ExpressVPN live chat refund confirmed

Refer A Friend

You can also earn 30 days of ExpressVPN for free for each friend you refer to the service.

You’ll need an active account in order to do this, but after that there’s only one step to it.

It’s easy as inviting your friends to join ExpressVPN via email or sharing a personalized link with them.

Refer a friend page on ExpressVPN's website

There’s no limit to the number of friends you can refer, either, meaning that you can potentially get months and months’ worth of ExpressVPN for nothing at all.

Is There a Free Version of NordVPN?

NordVPN Logo

There’s some good news and some bad news.

The bad news is that there’s no free version of NordVPN.

The good news, though, is that you can still use the full version of NordVPN for free.

We’ve prepared a page just like this one to show you all the tips and tricks for using the full, premium NordVPN package without having to pay – you can find it here.

You’ve likely heard of NordVPN – it’s one of the most popular VPNs on the planet. It’s well established in the market, and even sponsors Liverpool FC.

In our NordVPN review we come to the conclusion that it isn’t quite as good as ExpressVPN – but it’s still an extremely close call.

If you’re on this page in particular then NordVPN may be especially interesting to you for one reason.

NordVPN is much cheaper than ExpressVPN.

For that reason alone we’d say you at least take a look at NordVPN before making your final buying decision.

Is ProtonVPN Free?

Yes and no.

ProtonVPN is a premium, paid-for VPN – but there is a free version of it.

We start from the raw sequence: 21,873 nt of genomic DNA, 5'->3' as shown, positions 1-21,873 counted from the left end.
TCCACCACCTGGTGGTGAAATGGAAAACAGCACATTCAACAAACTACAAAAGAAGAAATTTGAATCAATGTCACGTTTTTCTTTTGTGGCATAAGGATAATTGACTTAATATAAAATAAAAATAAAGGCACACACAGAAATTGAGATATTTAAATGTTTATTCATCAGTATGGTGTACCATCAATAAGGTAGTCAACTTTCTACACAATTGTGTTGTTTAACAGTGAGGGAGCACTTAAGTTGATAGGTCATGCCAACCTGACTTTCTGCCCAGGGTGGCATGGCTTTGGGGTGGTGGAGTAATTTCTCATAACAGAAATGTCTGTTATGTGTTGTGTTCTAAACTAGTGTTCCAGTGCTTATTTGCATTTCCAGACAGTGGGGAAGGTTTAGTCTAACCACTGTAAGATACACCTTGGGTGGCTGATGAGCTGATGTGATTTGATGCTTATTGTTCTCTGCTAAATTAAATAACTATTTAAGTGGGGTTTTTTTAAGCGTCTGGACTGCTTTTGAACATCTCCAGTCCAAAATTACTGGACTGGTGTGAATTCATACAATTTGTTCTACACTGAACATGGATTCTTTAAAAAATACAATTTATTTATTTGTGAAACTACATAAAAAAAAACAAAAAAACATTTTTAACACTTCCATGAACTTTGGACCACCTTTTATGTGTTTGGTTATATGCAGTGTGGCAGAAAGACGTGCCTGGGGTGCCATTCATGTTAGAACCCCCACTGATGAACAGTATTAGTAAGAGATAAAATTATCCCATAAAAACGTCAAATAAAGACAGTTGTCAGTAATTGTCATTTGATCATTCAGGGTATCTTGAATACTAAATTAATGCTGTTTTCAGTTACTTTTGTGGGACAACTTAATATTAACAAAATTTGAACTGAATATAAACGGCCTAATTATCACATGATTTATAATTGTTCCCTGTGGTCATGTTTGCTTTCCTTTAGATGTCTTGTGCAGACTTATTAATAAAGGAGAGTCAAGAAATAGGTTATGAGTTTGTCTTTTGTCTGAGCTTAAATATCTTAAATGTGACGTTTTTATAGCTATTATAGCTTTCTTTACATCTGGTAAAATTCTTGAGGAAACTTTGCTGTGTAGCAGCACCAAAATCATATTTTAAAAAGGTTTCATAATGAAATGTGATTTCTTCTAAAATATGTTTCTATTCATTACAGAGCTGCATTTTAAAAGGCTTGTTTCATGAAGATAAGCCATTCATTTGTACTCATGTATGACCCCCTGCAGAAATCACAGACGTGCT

In our review of the paid-for version of ProtonVPN we come to the conclusion that it’s one of the best VPNs on the market.

ProtonVPN produces consistently fast download speeds, doesn’t keep any logs, and is a reliable tool for bypassing censorship.

The free version of ProtonVPN, on the other hand, can’t quite live up to those lofty standards.

It’s important to get one thing clear: as far as free VPNs go, ProtonVPN Free is very good.

If you want a free VPN you can actually trust, you have to make concessions when it comes to features. Read our full ProtonVPN Free review to find out just what’s missing.

Which VPNs Have a Free Trial?

Illustration of a credit card with a line through it and some coins

As you’ve already seen on this page, not every VPN needs to explicitly offer a free trial in order for you to trial it for free.

We’ve put together a list of our top five free VPN trials here – it’s essential reading if you’re looking to try out a VPN before fully committing.

Number one on the list is PrivateVPN.

It’s a true free trial, with no payment details required.

We wouldn’t be recommending it if it weren’t also a great VPN too, though – our testing has shown PrivateVPN to be one of the best VPNs on the market.

PrivateVPN is fast, cheap, great for streaming (including Netflix), and can be used on up to six devices at one time.

Don’t go into it blind, though – know exactly what you’re getting yourself into with our PrivateVPN review.

What Are the Best Free VPNs?

 

They may be super popular, but the truth of the matter is that the vast majority of free VPNs can’t be trusted.

Our own investigations have found that free VPNs with millions of downloads could be selling your data to advertisers, passing your browsing habits on to foreign governments, or even just be cleverly packaged viruses.

Paying for a reputable, trustworthy VPN is more than worth the small monthly cost, but we understand that not everyone can afford one.

That’s why we’ve created a list of the five best free VPNs you can download today.

Windscribe Free is the number one choice as it offers a fantastic array of features when compared to its free rivals, plus it has a very generous monthly data cap.

About the Author


  • Simon Migliano Head of Research at Top10VPN

    Simon Migliano

    Simon leads our investigations into VPN safety and internet freedom research. His work has been featured on the BBC, CNet, Wired and The Financial Times. Read full bio